Tuesday, April 10, 2007


To celebrate the 50th anniversary of the creation of the European Union, each country in the union has been asked to select an artist to represent their country. The choices have been a hot topic of debate. Here’s a short list of some of the representatives:

England: J.M.W. Turner (his The Arrival of Louis Philippe at Portsmouth, 1844; shown above)
Italy: Titian
France: Rodin
Austria: Egon Schiele
Germany: Albrecht Durer
The Netherlands: Piet Mondrian

Spain: Diego Velazquez

Turner seems a no-brainer to me for England. I have a book about Turner subtitled “Painting the Nation,” and for much of his career he did exactly that, and better than any other British painter since. Austria’s choice of Schiele is the boldest choice to me, over Gustav Klimt, and with a risqué nude, no less. Rodin seems a compromise choice over the scores of Impressionists France had to choose from. Velazquez represents Spain beautifully, but either Goya or Picasso would have done just as well (or perhaps even better if one of their works on warfare in the past were chosen to comment on the warfare of today).

The two most befuddling are Titian for Italy and Mondrian for The Netherlands. Italy had perhaps the toughest field, with Da Vinci, Michelangelo, Raphael, and so many others to choose from. I would have put Titian behind those three (and maybe a few more). Mondrian, although significant to modern art, simply cannot stand up to Rembrandt or Van Gogh, at least in my mind.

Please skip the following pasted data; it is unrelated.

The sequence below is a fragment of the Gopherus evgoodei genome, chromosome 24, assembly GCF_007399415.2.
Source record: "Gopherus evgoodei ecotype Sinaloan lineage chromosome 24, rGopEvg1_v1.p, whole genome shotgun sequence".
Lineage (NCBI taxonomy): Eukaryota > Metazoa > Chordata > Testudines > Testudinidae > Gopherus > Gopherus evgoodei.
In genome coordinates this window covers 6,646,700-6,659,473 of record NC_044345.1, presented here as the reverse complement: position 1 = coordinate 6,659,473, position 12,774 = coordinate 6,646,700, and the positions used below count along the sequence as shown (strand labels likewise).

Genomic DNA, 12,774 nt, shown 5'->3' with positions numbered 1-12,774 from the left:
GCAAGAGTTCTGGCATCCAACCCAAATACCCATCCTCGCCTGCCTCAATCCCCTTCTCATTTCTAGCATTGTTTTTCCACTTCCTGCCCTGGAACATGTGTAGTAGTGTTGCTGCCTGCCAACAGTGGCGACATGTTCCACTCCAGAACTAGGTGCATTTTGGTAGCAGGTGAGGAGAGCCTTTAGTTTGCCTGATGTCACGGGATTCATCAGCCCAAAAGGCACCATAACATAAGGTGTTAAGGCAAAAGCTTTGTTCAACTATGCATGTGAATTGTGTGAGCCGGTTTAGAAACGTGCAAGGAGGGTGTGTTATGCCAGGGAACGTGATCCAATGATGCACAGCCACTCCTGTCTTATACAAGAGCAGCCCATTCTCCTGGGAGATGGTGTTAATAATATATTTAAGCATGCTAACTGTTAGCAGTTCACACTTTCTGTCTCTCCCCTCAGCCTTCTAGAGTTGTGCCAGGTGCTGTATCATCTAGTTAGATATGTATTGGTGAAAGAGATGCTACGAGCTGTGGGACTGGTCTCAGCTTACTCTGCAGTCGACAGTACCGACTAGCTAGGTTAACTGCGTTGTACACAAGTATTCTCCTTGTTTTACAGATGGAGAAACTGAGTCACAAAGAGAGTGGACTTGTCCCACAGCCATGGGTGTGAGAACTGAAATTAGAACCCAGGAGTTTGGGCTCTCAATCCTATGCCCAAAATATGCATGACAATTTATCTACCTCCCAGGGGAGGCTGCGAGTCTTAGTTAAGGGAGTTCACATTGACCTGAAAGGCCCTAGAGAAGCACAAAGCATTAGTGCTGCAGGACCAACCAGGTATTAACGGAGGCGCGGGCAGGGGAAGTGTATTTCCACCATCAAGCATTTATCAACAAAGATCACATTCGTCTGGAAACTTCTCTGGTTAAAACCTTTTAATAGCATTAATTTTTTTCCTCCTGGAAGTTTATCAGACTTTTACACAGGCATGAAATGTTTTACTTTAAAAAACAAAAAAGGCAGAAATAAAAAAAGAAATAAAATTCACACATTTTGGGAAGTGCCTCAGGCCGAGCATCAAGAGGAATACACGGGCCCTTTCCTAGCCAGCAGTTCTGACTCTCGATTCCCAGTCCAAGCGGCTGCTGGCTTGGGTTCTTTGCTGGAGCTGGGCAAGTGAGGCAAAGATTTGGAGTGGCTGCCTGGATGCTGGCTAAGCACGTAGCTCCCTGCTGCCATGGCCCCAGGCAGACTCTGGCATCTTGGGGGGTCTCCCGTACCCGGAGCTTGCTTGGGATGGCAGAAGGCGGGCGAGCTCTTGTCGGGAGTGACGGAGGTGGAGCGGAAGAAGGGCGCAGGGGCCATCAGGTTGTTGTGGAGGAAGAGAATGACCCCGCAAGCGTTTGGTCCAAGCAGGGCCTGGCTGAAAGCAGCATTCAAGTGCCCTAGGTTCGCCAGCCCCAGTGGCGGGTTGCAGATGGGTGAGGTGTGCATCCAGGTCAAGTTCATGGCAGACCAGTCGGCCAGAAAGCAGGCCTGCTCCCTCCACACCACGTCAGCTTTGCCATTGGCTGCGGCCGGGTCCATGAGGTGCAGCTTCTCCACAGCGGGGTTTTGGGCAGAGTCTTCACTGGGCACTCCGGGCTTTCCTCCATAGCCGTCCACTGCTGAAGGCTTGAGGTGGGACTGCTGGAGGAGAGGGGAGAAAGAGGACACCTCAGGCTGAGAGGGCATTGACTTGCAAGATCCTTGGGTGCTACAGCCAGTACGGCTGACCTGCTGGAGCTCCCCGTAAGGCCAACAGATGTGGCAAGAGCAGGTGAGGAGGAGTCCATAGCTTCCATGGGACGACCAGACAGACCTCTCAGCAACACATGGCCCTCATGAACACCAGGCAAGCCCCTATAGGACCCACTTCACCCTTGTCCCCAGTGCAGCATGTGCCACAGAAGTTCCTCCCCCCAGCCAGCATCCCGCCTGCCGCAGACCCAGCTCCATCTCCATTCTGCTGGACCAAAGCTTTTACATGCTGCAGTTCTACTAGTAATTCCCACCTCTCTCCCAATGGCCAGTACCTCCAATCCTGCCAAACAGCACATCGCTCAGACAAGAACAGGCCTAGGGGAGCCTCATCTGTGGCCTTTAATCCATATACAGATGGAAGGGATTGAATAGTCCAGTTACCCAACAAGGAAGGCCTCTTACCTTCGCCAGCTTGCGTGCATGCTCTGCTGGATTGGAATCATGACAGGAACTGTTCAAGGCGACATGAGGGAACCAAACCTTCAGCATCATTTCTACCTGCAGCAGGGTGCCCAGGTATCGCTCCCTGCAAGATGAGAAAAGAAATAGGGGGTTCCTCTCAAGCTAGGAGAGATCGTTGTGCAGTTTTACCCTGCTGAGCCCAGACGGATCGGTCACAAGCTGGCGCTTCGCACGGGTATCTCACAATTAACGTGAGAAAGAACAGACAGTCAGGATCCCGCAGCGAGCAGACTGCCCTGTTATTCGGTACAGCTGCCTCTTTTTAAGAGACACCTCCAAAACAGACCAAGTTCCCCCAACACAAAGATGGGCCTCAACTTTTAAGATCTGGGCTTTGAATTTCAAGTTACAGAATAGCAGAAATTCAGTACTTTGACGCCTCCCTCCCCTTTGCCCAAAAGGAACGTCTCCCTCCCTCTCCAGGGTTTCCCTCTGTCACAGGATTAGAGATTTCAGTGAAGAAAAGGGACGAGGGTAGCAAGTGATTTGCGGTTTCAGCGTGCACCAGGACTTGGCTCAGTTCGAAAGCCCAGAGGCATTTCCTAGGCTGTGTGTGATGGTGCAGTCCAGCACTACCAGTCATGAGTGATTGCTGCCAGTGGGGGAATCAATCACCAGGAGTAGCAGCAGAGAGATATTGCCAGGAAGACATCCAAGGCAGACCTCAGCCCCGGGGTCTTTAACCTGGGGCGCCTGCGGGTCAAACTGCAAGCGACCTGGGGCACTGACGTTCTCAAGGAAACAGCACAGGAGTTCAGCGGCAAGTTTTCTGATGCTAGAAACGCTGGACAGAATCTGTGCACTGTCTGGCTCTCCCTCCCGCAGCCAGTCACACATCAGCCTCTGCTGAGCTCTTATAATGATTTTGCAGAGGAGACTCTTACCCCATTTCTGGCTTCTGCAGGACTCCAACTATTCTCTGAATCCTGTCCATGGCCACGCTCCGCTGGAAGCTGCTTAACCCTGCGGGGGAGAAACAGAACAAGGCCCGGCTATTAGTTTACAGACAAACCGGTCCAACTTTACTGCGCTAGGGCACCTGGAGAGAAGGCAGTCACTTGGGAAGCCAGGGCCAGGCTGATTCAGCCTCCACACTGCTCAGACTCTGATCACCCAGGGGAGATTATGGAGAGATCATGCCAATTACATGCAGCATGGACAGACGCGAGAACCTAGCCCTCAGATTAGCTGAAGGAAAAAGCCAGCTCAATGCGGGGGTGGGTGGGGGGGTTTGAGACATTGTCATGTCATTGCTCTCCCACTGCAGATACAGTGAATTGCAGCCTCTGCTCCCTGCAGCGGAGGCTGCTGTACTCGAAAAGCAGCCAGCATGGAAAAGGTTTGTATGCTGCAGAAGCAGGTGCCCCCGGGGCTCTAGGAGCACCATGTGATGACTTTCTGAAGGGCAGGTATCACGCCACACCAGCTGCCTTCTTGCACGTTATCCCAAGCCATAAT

It seems as if different countries used different criteria for their selections, with some going more modern and others more “old school.” Perhaps Italy could have avoided the whole Renaissance and gone modern as well, choosing Umberto Boccioni, the finest artist from the Italian Futurist school of the early 20th century, Italy's only truly homegrown modern art movement. They’ve already put his best work, Unique Forms of Continuity in Space, on a coin.

Who would America have sent? I would nominate Thomas Eakins, but I may be biased by my love of his work and his ties to Philadelphia. Jackson Pollock? Edward Hopper? Thomas Kinkade? OK, that last one was a joke.

Feel free to leave in comments who you think would best represent America. As the kids say today, "Gotta represent."


Ed said...

Imagine the disaster if nominating an American artist were a political decision. Who could beat Norman Rockwell?

I'd go with Eakins, too.
Or that guy who painted the dogs playing poker. Now that's a classic, especially on black velvet.

Anonymous said...

And what's so bad about Norman Rockwell? When people see his work, they know they are looking at a slice of America (albeit a nostalgic slice). Who else has created images of everyday people in ordinary situations, evoking emotions ranging from the whimsical to the spiritual?

Of the short list of choices in the post, I'd vote for Hopper.

Dr D